Some causes are better than others
We tend to imagine that organised attempts to make the world a better place are almost always successful, at least to some extent. However, this is simply not the case.
GiveWell surveyed the literature on the effects of social interventions, concluding:
We think that charities can easily fail to have impact, even when they’re doing exactly what they say they are. In fact, our review of academic research has led us to believe that many of the problems charities aim to address are extremely difficult problems that foundations, governments and experts have struggled with for decades. Many well-funded, well-executed, logical programs simply haven’t had the desired results.
David Anderson, assistant director of the Coalition for Evidence Based Policy estimates:
(1) The vast majority of social programs and services have not yet been rigorously evaluated, and (2) of those that have been rigorously evaluated, most (perhaps 75% or more), including those backed by expert opinion and less-rigorous studies, turn out to produce small or no effects, and, in some cases negative effects.
Even within areas where interventions do work, the differences in effectiveness are often significant. The Abdul Latif Jameel Poverty Action Lab is a network of over 100 academics who carry out rigorous impact evaluations of interventions within international development. Within a program area, they often find that the best interventions are more than ten times as effective as others with the same aim, even when excluding entirely ineffective programs.
To take one example, they studied interventions aiming to increase the attendance of teachers in the developing world. They found that half of the interventions studied had no effect whatsoever. Even once those were excluded, the best three were over ten times more effective than the worst intervention.1
Moreover, these differences are hard to predict ahead of time. Most social interventions that end up being evaluated were originally supported by experts and governments, were executed on a wide scale and are widely thought to work. But when tested rigorously, they turn out not to.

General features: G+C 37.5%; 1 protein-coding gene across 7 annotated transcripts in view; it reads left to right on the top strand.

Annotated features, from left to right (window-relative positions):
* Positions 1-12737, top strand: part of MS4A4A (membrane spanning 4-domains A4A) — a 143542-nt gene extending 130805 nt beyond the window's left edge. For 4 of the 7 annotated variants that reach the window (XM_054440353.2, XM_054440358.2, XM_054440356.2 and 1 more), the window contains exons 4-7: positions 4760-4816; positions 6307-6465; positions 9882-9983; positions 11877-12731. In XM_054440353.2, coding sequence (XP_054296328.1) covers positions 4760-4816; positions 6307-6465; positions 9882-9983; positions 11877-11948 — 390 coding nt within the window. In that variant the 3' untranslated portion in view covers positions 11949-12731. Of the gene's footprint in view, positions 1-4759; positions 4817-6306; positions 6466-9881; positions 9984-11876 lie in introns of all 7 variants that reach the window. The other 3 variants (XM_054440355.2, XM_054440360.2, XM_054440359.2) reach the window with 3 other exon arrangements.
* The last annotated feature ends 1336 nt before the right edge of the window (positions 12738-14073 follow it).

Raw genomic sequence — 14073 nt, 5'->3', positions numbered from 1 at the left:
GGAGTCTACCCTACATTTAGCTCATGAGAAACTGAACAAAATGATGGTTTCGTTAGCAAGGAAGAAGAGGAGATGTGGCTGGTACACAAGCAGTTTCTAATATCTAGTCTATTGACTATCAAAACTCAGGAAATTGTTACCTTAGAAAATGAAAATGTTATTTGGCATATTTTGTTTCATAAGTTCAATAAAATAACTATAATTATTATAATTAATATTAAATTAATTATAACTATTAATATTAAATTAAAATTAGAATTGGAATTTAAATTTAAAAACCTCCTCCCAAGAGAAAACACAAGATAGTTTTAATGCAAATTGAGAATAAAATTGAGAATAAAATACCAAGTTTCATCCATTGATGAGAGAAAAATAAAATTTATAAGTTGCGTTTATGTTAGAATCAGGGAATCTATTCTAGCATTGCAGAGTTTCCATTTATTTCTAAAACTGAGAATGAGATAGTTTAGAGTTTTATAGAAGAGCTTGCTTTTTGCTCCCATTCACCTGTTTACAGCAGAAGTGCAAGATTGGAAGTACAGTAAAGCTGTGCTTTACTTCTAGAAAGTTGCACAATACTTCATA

What does this mean?
Looking back on several decades of impact evaluations, we can see that good intentions and passion alone aren’t enough. Rather, we need a strategic approach that makes use of data where it is available, or seeks to gather data where it is not. It’s not that we should only focus on already proven interventions; rather, we should focus on implementing the best interventions we know given the evidence, or searching for new interventions that might be effective and testing them out.
Our solution is our framework for assessing causes, which helps you to evaluate which areas to focus on. We also think it’s important to stay flexible about which causes to support, because new information is always coming to light about the most effective interventions.
Focusing on the right cause could boost your impact more than ten times, enabling you to achieve more in a few years than you might normally be able to achieve in a lifetime.2
Notes and references
- http://www.povertyactionlab.org/policy-lessons/education/teacher-attendance-incentives. Accessed: 2014-11-06. (Archived by WebCite® at http://www.webcitation.org/6TsweFekf)↩
- We find large differences in the effectiveness of different interventions whenever people try to quantify the effects of different interventions. Besides JPAL’s findings, two other major sources are: (i) The Disease Control Priorities Project, which collects cost-effectiveness estimates of different health interventions, and finds differences of more than 100 times between the least and most effective ways of improving health (ii) The Copenhagen Consensus, which collects cost-benefit analyses of interventions within international development, typically finding some interventions have negative cost-benefit ratios, some are about neutral, and ratios which vary from 1 to 50 times among the remainder.
One major problem with these studies is that it’s difficult to fully quantify the impacts of different actions. This provides reasons to think the full scale of the differences in the effectiveness of different causes when predicted in advance may be either larger or smaller. Overall, the issue of how much causes typically differ in effectiveness all considered has not been thoroughly studied, so remains uncertain; nevertheless, we believe that there are differences of at least ten times in effectiveness between causes that are plausibly good. This means that it is very important to select the cause you’re working on, as it could boost your impact by more than ten times. However, in many situations it will also be equally or more important to evaluate other factors, such as personal fit.↩